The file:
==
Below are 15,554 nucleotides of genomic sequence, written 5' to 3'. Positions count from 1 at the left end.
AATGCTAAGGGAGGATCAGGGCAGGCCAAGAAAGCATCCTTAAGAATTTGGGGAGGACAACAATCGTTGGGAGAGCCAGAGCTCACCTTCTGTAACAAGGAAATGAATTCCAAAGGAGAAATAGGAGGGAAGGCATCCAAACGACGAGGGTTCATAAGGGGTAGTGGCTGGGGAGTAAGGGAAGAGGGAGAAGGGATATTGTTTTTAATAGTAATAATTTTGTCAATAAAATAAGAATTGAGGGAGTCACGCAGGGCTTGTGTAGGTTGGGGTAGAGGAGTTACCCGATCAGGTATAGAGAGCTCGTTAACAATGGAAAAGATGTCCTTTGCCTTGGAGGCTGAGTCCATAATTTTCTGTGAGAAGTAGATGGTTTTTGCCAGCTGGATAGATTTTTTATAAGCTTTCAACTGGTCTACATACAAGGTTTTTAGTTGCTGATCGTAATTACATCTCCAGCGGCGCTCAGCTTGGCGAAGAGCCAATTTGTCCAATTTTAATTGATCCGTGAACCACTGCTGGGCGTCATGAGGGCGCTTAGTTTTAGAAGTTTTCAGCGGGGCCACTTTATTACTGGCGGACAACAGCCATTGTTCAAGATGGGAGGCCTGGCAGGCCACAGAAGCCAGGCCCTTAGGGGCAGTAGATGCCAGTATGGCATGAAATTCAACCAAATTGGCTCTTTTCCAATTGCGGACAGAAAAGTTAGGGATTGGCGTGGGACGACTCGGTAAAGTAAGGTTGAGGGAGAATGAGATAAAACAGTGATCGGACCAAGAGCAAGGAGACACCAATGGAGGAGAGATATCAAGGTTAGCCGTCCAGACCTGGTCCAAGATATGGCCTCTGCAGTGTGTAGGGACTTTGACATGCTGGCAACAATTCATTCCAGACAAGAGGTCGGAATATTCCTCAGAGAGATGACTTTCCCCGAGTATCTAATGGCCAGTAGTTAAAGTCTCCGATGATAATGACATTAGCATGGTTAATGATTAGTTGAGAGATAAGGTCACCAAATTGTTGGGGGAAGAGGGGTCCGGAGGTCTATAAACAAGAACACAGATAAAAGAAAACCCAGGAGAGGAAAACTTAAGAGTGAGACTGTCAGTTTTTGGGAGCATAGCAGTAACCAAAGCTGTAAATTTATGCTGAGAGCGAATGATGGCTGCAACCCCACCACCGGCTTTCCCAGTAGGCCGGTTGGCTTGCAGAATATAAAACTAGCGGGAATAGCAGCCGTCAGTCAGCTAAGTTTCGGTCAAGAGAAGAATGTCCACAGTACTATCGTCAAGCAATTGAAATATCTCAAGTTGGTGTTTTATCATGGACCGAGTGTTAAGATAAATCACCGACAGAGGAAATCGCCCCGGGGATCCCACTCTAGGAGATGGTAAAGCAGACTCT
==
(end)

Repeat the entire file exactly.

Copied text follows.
Below are 15,554 nucleotides of genomic sequence, written 5' to 3'. Positions count from 1 at the left end.
AATGCTAAGGGAGGATCAGGGCAGGCCAAGAAAGCATCCTTAAGAATTTGGGGAGGACAACAATCGTTGGGAGAGCCAGAGCTCACCTTCTGTAACAAGGAAATGAATTCCAAAGGAGAAATAGGAGGGAAGGCATCCAAACGACGAGGGTTCATAAGGGGTAGTGGCTGGGGAGTAAGGGAAGAGGGAGAAGGGATATTGTTTTTAATAGTAATAATTTTGTCAATAAAATAAGAATTGAGGGAGTCACGCAGGGCTTGTGTAGGTTGGGGTAGAGGAGTTACCCGATCAGGTATAGAGAGCTCGTTAACAATGGAAAAGATGTCCTTTGCCTTGGAGGCTGAGTCCATAATTTTCTGTGAGAAGTAGATGGTTTTTGCCAGCTGGATAGATTTTTTATAAGCTTTCAACTGGTCTACATACAAGGTTTTTAGTTGCTGATCGTAATTACATCTCCAGCGGCGCTCAGCTTGGCGAAGAGCCAATTTGTCCAATTTTAATTGATCCGTGAACCACTGCTGGGCGTCATGAGGGCGCTTAGTTTTAGAAGTTTTCAGCGGGGCCACTTTATTACTGGCGGACAACAGCCATTGTTCAAGATGGGAGGCCTGGCAGGCCACAGAAGCCAGGCCCTTAGGGGCAGTAGATGCCAGTATGGCATGAAATTCAACCAAATTGGCTCTTTTCCAATTGCGGACAGAAAAGTTAGGGATTGGCGTGGGACGACTCGGTAAAGTAAGGTTGAGGGAGAATGAGATAAAACAGTGATCGGACCAAGAGCAAGGAGACACCAATGGAGGAGAGATATCAAGGTTAGCCGTCCAGACCTGGTCCAAGATATGGCCTCTGCAGTGTGTAGGGACTTTGACATGCTGGCAACAATTCATTCCAGACAAGAGGTCGGAATATTCCTCAGAGAGATGACTTTCCCCGAGTATCTAATGGCCAGTAGTTAAAGTCTCCGATGATAATGACATTAGCATGGTTAATGATTAGTTGAGAGATAAGGTCACCAAATTGTTGGGGGAAGAGGGGTCCGGAGGTCTATAAACAAGAACACAGATAAAAGAAAACCCAGGAGAGGAAAACTTAAGAGTGAGACTGTCAGTTTTTGGGAGCATAGCAGTAACCAAAGCTGTAAATTTATGCTGAGAGCGAATGATGGCTGCAACCCCACCACCGGCTTTCCCAGTAGGCCGGTTGGCTTGCAGAATATAAAACTAGCGGGAATAGCAGCCGTCAGTCAGCTAAGTTTCGGTCAAGAGAAGAATGTCCACAGTACTATCGTCAAGCAATTGAAATATCTCAAGTTGGTGTTTTATCATGGACCGAGTGTTAAGATAAATCACCGACAGAGGAAATCGCCCCGGGGATCCCACTCTAGGAGATGGTAAAGCAGACTCT